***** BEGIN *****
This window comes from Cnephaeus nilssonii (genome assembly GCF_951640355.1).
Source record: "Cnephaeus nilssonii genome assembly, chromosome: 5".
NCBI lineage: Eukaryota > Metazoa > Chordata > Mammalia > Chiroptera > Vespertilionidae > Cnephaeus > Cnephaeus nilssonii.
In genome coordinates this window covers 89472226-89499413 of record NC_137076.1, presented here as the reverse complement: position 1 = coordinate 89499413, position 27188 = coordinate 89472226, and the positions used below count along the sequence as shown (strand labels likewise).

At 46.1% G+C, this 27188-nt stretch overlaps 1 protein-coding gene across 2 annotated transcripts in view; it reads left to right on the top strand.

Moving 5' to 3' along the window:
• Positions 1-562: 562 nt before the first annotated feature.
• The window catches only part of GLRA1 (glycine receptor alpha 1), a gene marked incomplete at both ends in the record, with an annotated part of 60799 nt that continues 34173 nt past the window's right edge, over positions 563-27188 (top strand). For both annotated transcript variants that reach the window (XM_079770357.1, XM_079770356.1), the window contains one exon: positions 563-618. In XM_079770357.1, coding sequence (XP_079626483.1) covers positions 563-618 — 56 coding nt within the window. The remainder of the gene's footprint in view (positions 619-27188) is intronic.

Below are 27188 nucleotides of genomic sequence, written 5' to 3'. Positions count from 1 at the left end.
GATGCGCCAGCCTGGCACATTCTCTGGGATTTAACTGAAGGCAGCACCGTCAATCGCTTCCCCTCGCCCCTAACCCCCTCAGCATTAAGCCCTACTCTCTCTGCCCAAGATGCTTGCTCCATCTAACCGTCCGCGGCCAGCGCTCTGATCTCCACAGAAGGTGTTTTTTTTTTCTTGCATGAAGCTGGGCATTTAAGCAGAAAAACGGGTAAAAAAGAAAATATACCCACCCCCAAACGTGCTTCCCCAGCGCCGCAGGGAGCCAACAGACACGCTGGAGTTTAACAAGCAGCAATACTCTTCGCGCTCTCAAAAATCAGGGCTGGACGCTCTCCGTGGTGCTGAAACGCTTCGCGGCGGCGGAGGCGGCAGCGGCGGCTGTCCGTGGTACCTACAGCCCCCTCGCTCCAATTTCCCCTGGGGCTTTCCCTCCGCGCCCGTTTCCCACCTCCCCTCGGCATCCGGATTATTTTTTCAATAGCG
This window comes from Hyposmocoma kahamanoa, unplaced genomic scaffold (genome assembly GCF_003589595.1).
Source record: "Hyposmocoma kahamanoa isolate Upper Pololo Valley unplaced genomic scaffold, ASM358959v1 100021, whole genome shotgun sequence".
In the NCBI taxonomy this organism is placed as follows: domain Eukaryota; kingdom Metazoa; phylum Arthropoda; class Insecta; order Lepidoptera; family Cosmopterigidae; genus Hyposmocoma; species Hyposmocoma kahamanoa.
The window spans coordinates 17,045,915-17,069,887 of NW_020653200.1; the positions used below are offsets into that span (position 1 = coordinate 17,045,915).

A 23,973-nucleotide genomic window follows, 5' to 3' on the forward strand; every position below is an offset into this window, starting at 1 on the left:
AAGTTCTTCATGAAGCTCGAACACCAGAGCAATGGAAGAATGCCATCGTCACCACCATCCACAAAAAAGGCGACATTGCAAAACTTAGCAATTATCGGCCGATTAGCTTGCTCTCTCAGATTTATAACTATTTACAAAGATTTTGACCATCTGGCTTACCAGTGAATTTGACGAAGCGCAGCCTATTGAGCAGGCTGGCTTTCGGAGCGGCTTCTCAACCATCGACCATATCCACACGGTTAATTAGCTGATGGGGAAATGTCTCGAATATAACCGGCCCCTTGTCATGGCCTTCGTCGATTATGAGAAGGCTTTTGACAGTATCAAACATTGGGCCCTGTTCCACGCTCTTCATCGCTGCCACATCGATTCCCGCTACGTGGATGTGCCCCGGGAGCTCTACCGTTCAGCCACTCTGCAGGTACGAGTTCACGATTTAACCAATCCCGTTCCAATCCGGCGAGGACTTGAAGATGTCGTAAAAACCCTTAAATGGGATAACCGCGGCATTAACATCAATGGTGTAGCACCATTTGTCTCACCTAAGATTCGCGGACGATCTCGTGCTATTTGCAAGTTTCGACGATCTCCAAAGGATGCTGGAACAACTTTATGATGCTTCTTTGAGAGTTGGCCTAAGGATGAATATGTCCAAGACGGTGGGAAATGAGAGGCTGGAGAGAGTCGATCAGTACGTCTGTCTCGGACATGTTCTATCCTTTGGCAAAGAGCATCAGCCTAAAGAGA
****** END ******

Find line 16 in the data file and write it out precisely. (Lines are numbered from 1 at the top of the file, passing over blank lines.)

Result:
AAGTTCTTCATGAAGCTCGAACACCAGAGCAATGGAAGAATGCCATCGTCACCACCATCCACAAAAAAGGCGACATTGCAAAACTTAGCAATTATCGGCCGATTAGCTTGCTCTCTCAGATTTATAACTATTTACAAAGATTTTGACCATCTGGCTTACCAGTGAATTTGACGAAGCGCAGCCTATTGAGCAGGCTGGCTTTCGGAGCGGCTTCTCAACCATCGACCATATCCACACGGTTAATTAGCTGATGGGGAAATGTCTCGAATATAACCGGCCCCTTGTCATGGCCTTCGTCGATTATGAGAAGGCTTTTGACAGTATCAAACATTGGGCCCTGTTCCACGCTCTTCATCGCTGCCACATCGATTCCCGCTACGTGGATGTGCCCCGGGAGCTCTACCGTTCAGCCACTCTGCAGGTACGAGTTCACGATTTAACCAATCCCGTTCCAATCCGGCGAGGACTTGAAGATGTCGTAAAAACCCTTAAATGGGATAACCGCGGCATTAACATCAATGGTGTAGCACCATTTGTCTCACCTAAGATTCGCGGACGATCTCGTGCTATTTGCAAGTTTCGACGATCTCCAAAGGATGCTGGAACAACTTTATGATGCTTCTTTGAGAGTTGGCCTAAGGATGAATATGTCCAAGACGGTGGGAAATGAGAGGCTGGAGAGAGTCGATCAGTACGTCTGTCTCGGACATGTTCTATCCTTTGGCAAAGAGCATCAGCCTAAAGAGA